Looking at today’s cruising catamarans, a landlubber could easily be forgiven for not knowing that the original appeal of multihulls was their blistering speed: not just on a reach, but close to the wind as well. Exceptions do, however, exist, and some of them even carry a price tag that is within reach of mere mortals. Among the best of these is the new Maine Cat 38.
DESIGN & CONSTRUCTION
A product of the Maine Cat boatyard run by Dick Vermeulen up in Bremen, Maine, the Maine Cat 38 is one of those boats aboard which nothing—and I mean nothing—exists without a reason: boats where even seemingly tiny details are in fact the result of a great deal of thought and planning.
This attention to detail can even be found in places you’ll never see: like in the use of a thermo-formed Core-Cell PH core, around which the rest of the hull and deck layups are infused using 100 percent vinylester resin. The advantage to this approach is that it allows you to reduce the weight of the excess resin found in a typical PVC core as well as allow a tighter, more accurate fit of the laminate as a whole. The result is a lightweight structure that not only serves as the basis for all the boat has to offer in terms of performance (weight being the kiss of death when it comes to multihulls) but also allowed Vermeulen—who designs the boats that he builds—to spec a smaller, easier-to-handle rig.
Beyond that, the Maine Cat features an “open bridgedeck” design, in which the cockpit and saloon are essentially one and the same, with all accommodations and even the galley placed down in the two hulls. The two hulls, in turn, sport daggerboards, a pair of sharp, tumblehome bows and a dramatic reverse sheer in the interest of maximizing accommodation space below. Flared chines and radiused topsides provide 6ft of maximum beam in each hull, which serves to create yet more interior space at the same time the hull’s maximum waterline beam remains a mere 3ft 2in. This, in turn, provides a 12:1 length-to-beam ratio (assuming you keep the boat light). Yeah, we’re talking raceboat proportions here. In the event you do choose to overload your boat, that flare will also provide plenty of reserve buoyancy.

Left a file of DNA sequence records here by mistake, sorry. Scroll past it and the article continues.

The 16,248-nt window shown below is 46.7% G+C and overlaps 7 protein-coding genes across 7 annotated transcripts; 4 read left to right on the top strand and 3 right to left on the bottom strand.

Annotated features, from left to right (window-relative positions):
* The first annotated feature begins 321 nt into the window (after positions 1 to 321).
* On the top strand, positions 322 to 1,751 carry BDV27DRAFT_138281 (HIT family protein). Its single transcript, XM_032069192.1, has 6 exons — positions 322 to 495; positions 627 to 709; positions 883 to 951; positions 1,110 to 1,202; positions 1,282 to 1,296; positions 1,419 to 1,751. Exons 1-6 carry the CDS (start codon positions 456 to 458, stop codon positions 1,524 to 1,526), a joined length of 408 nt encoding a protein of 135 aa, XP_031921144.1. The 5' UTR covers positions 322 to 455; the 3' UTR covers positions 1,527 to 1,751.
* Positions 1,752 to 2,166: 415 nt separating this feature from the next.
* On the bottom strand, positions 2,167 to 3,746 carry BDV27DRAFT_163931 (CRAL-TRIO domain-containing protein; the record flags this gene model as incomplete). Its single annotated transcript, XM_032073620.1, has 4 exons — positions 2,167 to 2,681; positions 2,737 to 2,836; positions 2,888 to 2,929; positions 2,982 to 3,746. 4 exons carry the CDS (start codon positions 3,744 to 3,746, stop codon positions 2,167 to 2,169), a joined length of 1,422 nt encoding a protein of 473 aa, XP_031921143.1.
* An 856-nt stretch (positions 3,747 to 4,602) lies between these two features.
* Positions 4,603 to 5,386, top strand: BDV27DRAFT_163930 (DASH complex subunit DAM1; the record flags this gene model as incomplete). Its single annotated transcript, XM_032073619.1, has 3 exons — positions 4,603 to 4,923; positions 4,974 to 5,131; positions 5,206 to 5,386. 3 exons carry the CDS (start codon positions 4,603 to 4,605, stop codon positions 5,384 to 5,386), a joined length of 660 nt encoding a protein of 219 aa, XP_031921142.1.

The rig is built around a double-spreader Seldén aluminum mast supported by wire rigging with a self-tacking jib flying off a Seldén furler. Winches are Harken. Standard auxiliary power is provided by a pair of 9.9hp long-shaft outboards with power trim and tilt operated via throttles at the helm. As an added benefit, these outboards retract when not in use, reducing drag. Torqeedo electric pod drives are also available.
Topside, the Maine Cat 38’s open-bridgedeck area includes huge windows in the saloon and a single helm station with an Edson wheel immediately aft of the saloon’s forward bulkhead. The latter is well thought out, with a pair of winches and a battery of clutches (Lewmar on our test boat; Spinlocks in the future) close at hand for controlling the halyards, the headsail and even the daggerboards. The mainsheet is tended alongside where the main traveler spans the width of the cockpit aft.
Forward, the chainplates are outboard of the arched side decks, providing a clear path forward. Not only are there teak toerails outboard in the interest of security, but Vermeulen has also included sturdy stainless steel handrails running the length of the pilothouse and along its aft edge to give you something to hang on to when first leaving the cockpit. If only the rest of the multihull builders of the world could be half so conscientious.